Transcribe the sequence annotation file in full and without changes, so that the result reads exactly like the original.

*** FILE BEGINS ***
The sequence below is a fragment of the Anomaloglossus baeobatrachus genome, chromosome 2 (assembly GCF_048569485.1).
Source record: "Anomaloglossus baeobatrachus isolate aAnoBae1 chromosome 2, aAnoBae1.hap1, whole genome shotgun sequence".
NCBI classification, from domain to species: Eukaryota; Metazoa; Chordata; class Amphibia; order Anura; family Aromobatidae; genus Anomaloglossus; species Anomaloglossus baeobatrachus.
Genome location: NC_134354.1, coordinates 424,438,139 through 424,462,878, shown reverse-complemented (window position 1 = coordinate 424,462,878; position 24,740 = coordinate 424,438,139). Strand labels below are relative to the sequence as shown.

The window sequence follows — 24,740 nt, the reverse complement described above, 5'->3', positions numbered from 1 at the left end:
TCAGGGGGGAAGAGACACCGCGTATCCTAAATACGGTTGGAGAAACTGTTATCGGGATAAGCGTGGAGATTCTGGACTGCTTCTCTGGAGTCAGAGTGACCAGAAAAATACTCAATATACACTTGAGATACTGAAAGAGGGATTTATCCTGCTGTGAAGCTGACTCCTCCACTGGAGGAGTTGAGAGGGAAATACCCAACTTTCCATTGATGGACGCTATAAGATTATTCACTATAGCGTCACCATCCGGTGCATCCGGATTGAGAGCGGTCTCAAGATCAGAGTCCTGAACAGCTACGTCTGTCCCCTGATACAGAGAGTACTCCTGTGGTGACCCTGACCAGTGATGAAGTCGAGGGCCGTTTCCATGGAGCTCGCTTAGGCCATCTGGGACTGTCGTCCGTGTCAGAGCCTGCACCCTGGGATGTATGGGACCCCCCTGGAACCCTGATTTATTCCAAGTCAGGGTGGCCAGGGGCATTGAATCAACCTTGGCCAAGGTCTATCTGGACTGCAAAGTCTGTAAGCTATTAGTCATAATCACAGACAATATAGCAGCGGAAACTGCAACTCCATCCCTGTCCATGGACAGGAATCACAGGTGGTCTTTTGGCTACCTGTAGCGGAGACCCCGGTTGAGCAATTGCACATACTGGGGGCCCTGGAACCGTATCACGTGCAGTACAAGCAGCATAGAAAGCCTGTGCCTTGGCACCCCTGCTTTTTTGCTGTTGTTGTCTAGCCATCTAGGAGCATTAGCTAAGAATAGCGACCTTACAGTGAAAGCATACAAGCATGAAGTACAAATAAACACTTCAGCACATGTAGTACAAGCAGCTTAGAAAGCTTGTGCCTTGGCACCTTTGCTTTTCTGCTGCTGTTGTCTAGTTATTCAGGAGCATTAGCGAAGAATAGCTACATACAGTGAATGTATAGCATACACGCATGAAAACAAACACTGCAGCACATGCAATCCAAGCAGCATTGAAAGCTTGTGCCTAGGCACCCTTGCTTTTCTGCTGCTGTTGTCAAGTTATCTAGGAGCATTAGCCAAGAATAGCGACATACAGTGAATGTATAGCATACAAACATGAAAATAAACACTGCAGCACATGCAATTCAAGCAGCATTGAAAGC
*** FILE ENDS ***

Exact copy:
The sequence below is a fragment of the Anomaloglossus baeobatrachus genome, chromosome 2 (assembly GCF_048569485.1).
Source record: "Anomaloglossus baeobatrachus isolate aAnoBae1 chromosome 2, aAnoBae1.hap1, whole genome shotgun sequence".
NCBI classification, from domain to species: Eukaryota; Metazoa; Chordata; class Amphibia; order Anura; family Aromobatidae; genus Anomaloglossus; species Anomaloglossus baeobatrachus.
Genome location: NC_134354.1, coordinates 424,438,139 through 424,462,878, shown reverse-complemented (window position 1 = coordinate 424,462,878; position 24,740 = coordinate 424,438,139). Strand labels below are relative to the sequence as shown.

The window sequence follows — 24,740 nt, the reverse complement described above, 5'->3', positions numbered from 1 at the left end:
TCAGGGGGGAAGAGACACCGCGTATCCTAAATACGGTTGGAGAAACTGTTATCGGGATAAGCGTGGAGATTCTGGACTGCTTCTCTGGAGTCAGAGTGACCAGAAAAATACTCAATATACACTTGAGATACTGAAAGAGGGATTTATCCTGCTGTGAAGCTGACTCCTCCACTGGAGGAGTTGAGAGGGAAATACCCAACTTTCCATTGATGGACGCTATAAGATTATTCACTATAGCGTCACCATCCGGTGCATCCGGATTGAGAGCGGTCTCAAGATCAGAGTCCTGAACAGCTACGTCTGTCCCCTGATACAGAGAGTACTCCTGTGGTGACCCTGACCAGTGATGAAGTCGAGGGCCGTTTCCATGGAGCTCGCTTAGGCCATCTGGGACTGTCGTCCGTGTCAGAGCCTGCACCCTGGGATGTATGGGACCCCCCTGGAACCCTGATTTATTCCAAGTCAGGGTGGCCAGGGGCATTGAATCAACCTTGGCCAAGGTCTATCTGGACTGCAAAGTCTGTAAGCTATTAGTCATAATCACAGACAATATAGCAGCGGAAACTGCAACTCCATCCCTGTCCATGGACAGGAATCACAGGTGGTCTTTTGGCTACCTGTAGCGGAGACCCCGGTTGAGCAATTGCACATACTGGGGGCCCTGGAACCGTATCACGTGCAGTACAAGCAGCATAGAAAGCCTGTGCCTTGGCACCCCTGCTTTTTTGCTGTTGTTGTCTAGCCATCTAGGAGCATTAGCTAAGAATAGCGACCTTACAGTGAAAGCATACAAGCATGAAGTACAAATAAACACTTCAGCACATGTAGTACAAGCAGCTTAGAAAGCTTGTGCCTTGGCACCTTTGCTTTTCTGCTGCTGTTGTCTAGTTATTCAGGAGCATTAGCGAAGAATAGCTACATACAGTGAATGTATAGCATACACGCATGAAAACAAACACTGCAGCACATGCAATCCAAGCAGCATTGAAAGCTTGTGCCTAGGCACCCTTGCTTTTCTGCTGCTGTTGTCAAGTTATCTAGGAGCATTAGCCAAGAATAGCGACATACAGTGAATGTATAGCATACAAACATGAAAATAAACACTGCAGCACATGCAATTCAAGCAGCATTGAAAGC